Many designers and specifiers understand controlling air, vapor, and thermal transfer helps mitigate moisture problems within the building envelope. Moisture accumulation is a performance adversary that can lead to structural deterioration, finish damage, organic growth, and reduced building longevity.
At this point, most design/construction professionals have a pretty good understanding of the need for well-designed air and moisture control layers in wall assemblies. Water-resistive barriers (WRBs) have been in use for decades; in more recent years, a number of new systems have popped up that combine these products with an air barrier function.
Initially, water vapor diffusion was seen as the likely culprit for condensation problems; designers and consultants spent hours running and analyzing wall assemblies using the dewpoint method. With such analyses came the concept the wall system should be tuned for maximum condensation resistance by altering or selecting the appropriate permeability of the wall components. However, to create a truly robust wall system with the greatest condensation resistance and drying potential, designers need to look at altering the temperature profile of the wall assembly by moving insulation as far as possible to the exterior of the wall.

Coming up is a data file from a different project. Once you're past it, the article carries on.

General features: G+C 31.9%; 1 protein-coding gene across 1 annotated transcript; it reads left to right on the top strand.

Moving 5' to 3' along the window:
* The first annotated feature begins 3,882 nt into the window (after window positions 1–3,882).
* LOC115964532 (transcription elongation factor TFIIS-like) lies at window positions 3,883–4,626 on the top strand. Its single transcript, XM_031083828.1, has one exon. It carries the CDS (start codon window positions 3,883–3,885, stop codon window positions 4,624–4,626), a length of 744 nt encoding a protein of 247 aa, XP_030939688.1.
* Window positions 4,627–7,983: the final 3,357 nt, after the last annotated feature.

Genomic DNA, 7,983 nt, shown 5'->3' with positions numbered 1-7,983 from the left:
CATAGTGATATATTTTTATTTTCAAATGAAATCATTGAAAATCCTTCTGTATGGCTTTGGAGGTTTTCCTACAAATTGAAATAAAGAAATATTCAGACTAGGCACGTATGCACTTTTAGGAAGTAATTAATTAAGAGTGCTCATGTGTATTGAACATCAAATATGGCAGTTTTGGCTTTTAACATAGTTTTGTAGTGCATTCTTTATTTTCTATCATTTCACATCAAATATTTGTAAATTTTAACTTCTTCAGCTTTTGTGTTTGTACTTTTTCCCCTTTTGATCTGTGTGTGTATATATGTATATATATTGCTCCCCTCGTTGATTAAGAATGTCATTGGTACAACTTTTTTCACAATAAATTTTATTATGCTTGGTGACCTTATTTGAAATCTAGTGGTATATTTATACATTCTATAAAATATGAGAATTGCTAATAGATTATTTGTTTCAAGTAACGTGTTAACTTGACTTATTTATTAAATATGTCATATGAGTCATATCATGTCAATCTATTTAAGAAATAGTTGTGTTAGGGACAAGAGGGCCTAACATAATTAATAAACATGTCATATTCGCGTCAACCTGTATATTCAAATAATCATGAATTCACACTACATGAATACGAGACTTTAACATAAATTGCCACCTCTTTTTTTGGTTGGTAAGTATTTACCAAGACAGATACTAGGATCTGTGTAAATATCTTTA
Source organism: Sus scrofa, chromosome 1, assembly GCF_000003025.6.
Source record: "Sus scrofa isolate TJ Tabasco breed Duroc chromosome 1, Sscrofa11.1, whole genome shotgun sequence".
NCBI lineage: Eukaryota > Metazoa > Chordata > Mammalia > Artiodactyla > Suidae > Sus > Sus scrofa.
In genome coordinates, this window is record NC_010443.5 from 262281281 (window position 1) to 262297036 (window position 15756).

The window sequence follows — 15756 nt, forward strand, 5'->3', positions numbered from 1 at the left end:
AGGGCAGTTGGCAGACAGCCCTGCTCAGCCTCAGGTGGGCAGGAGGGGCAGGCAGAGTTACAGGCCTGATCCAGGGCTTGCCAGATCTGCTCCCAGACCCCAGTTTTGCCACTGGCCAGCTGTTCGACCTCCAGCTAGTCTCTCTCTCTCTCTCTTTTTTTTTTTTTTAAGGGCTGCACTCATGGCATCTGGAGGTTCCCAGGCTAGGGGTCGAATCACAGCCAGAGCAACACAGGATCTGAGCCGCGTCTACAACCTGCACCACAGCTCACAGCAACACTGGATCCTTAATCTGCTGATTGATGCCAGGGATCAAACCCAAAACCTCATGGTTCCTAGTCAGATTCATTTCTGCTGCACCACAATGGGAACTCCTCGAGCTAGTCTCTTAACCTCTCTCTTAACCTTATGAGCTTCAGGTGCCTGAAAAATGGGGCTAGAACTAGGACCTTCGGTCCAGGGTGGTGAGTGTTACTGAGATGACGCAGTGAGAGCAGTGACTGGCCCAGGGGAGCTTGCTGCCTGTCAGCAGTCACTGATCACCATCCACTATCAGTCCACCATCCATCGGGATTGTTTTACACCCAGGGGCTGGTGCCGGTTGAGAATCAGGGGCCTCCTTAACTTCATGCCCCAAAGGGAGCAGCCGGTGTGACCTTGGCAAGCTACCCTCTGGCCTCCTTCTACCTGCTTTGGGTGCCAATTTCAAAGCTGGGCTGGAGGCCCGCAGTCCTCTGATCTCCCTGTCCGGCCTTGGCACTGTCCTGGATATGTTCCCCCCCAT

When properly applied, tests can yield valuable insight into the installed performance of systems, aid investigators in determining the cause of a failure, or help to determine if a product is performing to its intended level. However, when improperly applied, many tests and standards can produce misleading results, improper conclusions, and lead to unnecessary repairs or remediation efforts. Within this context, the article takes an in-depth look at roofing assemblies, along with glazing, masonry, and air barrier assemblies.
This article describes the air barrier performance requirements for the desired wind load design specifications. The performance level is not determined by the type of air barrier material, but by the installation details. Examples of how these details can impact the performance level for a given air barrier system are provided, with special emphasis on mechanically fastened air barriers.